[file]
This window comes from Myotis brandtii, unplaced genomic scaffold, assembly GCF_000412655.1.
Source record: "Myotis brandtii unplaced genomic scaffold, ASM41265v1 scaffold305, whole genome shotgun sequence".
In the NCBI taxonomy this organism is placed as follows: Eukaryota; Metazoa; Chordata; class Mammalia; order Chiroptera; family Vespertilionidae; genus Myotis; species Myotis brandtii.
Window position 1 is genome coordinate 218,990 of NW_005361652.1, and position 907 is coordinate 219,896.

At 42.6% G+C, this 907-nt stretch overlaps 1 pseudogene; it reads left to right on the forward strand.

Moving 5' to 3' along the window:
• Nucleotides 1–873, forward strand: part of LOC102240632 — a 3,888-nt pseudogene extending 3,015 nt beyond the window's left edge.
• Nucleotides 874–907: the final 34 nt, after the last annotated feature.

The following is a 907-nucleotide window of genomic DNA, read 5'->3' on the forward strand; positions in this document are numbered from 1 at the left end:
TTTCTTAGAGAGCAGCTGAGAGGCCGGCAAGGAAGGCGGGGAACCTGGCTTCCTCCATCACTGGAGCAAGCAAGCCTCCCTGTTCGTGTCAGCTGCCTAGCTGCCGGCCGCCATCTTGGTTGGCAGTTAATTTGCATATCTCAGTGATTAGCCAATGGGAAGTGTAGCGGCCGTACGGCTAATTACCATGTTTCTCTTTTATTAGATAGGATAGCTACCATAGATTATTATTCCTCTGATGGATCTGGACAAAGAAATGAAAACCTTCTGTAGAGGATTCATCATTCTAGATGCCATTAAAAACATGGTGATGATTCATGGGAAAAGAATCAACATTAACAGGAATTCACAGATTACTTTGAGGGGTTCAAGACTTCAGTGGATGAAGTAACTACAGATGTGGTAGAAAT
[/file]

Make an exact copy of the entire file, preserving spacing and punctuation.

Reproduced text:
This window comes from Myotis brandtii, unplaced genomic scaffold, assembly GCF_000412655.1.
Source record: "Myotis brandtii unplaced genomic scaffold, ASM41265v1 scaffold305, whole genome shotgun sequence".
In the NCBI taxonomy this organism is placed as follows: Eukaryota; Metazoa; Chordata; class Mammalia; order Chiroptera; family Vespertilionidae; genus Myotis; species Myotis brandtii.
Window position 1 is genome coordinate 218,990 of NW_005361652.1, and position 907 is coordinate 219,896.

At 42.6% G+C, this 907-nt stretch overlaps 1 pseudogene; it reads left to right on the forward strand.

Moving 5' to 3' along the window:
• Nucleotides 1–873, forward strand: part of LOC102240632 — a 3,888-nt pseudogene extending 3,015 nt beyond the window's left edge.
• Nucleotides 874–907: the final 34 nt, after the last annotated feature.

The following is a 907-nucleotide window of genomic DNA, read 5'->3' on the forward strand; positions in this document are numbered from 1 at the left end:
TTTCTTAGAGAGCAGCTGAGAGGCCGGCAAGGAAGGCGGGGAACCTGGCTTCCTCCATCACTGGAGCAAGCAAGCCTCCCTGTTCGTGTCAGCTGCCTAGCTGCCGGCCGCCATCTTGGTTGGCAGTTAATTTGCATATCTCAGTGATTAGCCAATGGGAAGTGTAGCGGCCGTACGGCTAATTACCATGTTTCTCTTTTATTAGATAGGATAGCTACCATAGATTATTATTCCTCTGATGGATCTGGACAAAGAAATGAAAACCTTCTGTAGAGGATTCATCATTCTAGATGCCATTAAAAACATGGTGATGATTCATGGGAAAAGAATCAACATTAACAGGAATTCACAGATTACTTTGAGGGGTTCAAGACTTCAGTGGATGAAGTAACTACAGATGTGGTAGAAAT